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The Bluest Eye

really liked it 4.00  ·  Rating details ·  134,345 ratings  ·  5,990 reviews
Pecola Breedlove, a young black girl, prays every day for beauty. Mocked by other children for the dark skin, curly hair, and brown eyes that set her apart, she yearns for normalcy, for the blond hair and blue eyes that she believes will allow her to finally fit in.Yet as her dream grows more fervent, her life slowly starts to disintegrate in the face of adversity and stri ...more
Paperback, 206 pages
Published May 8th 2007 by Vintage (first published June 1st 1970)
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Patricia Moberg
This answer contains spoilers… (view spoiler)
Vickie During that time period in the US, public schools used Dick and Jane readers to teach all 1st and 2nd graders. The books showed nothing other than the…moreDuring that time period in the US, public schools used Dick and Jane readers to teach all 1st and 2nd graders. The books showed nothing other than the "typical" American family: financially secure, white (with blue eyes, no doubt), mother, father, sister, brother, dog, cat, all living in a lovely house they surely own. They have toys and friends who play nicely with them. They are a happy family! No cares, no troubles. All is well in the world. When TV came on the scene, families were all depicted in the same way - Father Knows Best, Ozzie and Harriet, Leave It to Beaver, The Donna Reed Show, etc., the only slight variations being the number and genders of children and inclusion or not of pets.

Yet in 1940, 12% of the US population was not white and the divorce rate was 22%. Nonetheless, in the ubiquitous Dick and Jane series there was never a nod, much less full inclusion, in a single paragraph about or illustration of any kind of family but the one described above. Dolls were all white, too.

So, to answer your question, I believe Morrison included the first perfectly written, sample of a Dick and Jane reader to show what the supposed typical American family looked like and what was presented day after day to millions and millions of students, many of whom could not relate at all. In fact, I guarantee you, the vast majority of all those kids were gettin whooped at home. Immediately following the first, perfect Dick and Jane sample, the same words are strung together in a smaller font without punctuation. That, in turn, is followed by the same words in a tiny font, again without punctuation, but also without spaces between words. The rest of the examples in the story are much like the third one, with one addition: words are simply cut off when the line ends, leaving them dangling. I believe the third example and all the subsequent ones represent the differences between the supposed real world and the world of the characters living in Loraine. Life there is not the American norm. Instead, it's chaotic, jumbled, hard to understand, confusing, difficult, unexpected, unreliable, disappointing. And yet, some of the basic elements are the same: there are mothers and fathers and children and a dog. They just don't live together, or if they do, they are a dysfunctional unit that eventually falls apart. There are houses, too, but unlike the lovely one Dick and Jane live in, the people of Loraine are lucky if they have a small, run-down house to rent from a white person.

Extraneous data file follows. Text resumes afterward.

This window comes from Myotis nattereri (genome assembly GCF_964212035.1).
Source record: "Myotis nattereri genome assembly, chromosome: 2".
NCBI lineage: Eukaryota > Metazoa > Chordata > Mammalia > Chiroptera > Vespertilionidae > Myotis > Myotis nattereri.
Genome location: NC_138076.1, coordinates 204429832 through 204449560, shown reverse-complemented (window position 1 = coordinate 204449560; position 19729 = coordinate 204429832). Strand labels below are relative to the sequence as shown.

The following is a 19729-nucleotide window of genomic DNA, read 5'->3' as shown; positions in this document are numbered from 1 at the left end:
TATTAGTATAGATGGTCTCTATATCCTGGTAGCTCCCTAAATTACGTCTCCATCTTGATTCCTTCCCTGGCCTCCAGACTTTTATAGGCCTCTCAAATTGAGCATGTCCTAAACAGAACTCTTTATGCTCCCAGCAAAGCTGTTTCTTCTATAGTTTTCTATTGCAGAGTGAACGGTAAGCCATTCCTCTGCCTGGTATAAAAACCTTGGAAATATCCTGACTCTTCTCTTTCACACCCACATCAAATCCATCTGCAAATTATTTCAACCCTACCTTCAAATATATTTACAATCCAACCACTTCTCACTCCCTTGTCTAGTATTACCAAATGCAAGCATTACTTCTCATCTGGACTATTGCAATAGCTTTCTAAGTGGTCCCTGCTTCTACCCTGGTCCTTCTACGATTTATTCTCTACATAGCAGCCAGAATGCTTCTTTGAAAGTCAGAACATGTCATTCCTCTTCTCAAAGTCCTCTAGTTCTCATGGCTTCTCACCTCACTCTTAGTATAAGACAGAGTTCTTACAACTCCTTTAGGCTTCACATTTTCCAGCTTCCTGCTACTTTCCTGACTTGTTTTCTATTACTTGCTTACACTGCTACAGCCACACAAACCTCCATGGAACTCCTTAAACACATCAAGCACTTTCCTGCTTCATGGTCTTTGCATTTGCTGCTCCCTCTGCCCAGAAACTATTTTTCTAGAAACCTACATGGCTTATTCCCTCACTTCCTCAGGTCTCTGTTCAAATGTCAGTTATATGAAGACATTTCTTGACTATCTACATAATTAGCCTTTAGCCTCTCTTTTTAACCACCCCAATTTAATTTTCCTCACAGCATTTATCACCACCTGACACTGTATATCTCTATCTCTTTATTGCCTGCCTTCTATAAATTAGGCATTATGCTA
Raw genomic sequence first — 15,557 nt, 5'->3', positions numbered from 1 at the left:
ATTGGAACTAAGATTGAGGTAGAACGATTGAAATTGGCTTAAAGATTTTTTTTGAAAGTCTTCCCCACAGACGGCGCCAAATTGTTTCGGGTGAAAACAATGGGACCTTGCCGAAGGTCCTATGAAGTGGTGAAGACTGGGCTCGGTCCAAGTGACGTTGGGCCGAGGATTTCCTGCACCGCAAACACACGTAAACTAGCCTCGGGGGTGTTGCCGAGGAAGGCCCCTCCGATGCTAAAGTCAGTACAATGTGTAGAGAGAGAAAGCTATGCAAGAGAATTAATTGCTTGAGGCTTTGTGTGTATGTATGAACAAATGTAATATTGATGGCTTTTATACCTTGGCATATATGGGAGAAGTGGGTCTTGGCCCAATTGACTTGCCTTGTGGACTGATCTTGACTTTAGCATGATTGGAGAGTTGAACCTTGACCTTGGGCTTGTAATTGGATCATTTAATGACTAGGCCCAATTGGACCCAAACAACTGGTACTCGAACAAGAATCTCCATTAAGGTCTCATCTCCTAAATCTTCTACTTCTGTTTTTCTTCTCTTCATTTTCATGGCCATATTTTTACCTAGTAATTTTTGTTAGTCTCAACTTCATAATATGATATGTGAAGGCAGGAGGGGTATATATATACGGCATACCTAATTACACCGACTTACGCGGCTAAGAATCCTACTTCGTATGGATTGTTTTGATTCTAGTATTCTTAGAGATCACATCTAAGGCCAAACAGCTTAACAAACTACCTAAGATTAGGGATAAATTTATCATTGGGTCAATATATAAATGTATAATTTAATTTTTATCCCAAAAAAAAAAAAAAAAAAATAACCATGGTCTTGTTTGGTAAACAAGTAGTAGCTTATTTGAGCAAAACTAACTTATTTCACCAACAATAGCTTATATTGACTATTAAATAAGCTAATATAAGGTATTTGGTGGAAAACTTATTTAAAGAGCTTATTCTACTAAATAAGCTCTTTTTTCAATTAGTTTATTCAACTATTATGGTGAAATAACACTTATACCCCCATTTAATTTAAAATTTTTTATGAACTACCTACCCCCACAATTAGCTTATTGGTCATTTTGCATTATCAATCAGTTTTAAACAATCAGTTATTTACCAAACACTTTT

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really liked it 4.00  · 
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Samadrita
Just a few days ago I happened to have a conversation with someone (quite a 'well-read' person too) who said quite casually, almost in an offhand manner, how he found books written by women 'uninteresting'. On prodding him for the reason behind his 'disinterest', he replied that 'books written by women just do not engage' him. I didn't have the heart to ask him why a second time.
And there it sat between us, this knowledge of his disdain for women writers (for some hitherto unknown reason), like
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Summer
Toni Morrison doesn't get the respect she deserves and has rightfully earned. I think that part of this has to do with the unfortunate connotations people have regarding Oprah's Book Club and part of it stems from, if not outright racism and misogyny, than the racist and misogynist assumptions that Morrison is popular only because she is a nonwhite woman, liberal guilt etc. The latter is false: Toni Morrison has won the Pulitzer and the Nobel because she is an excellent author.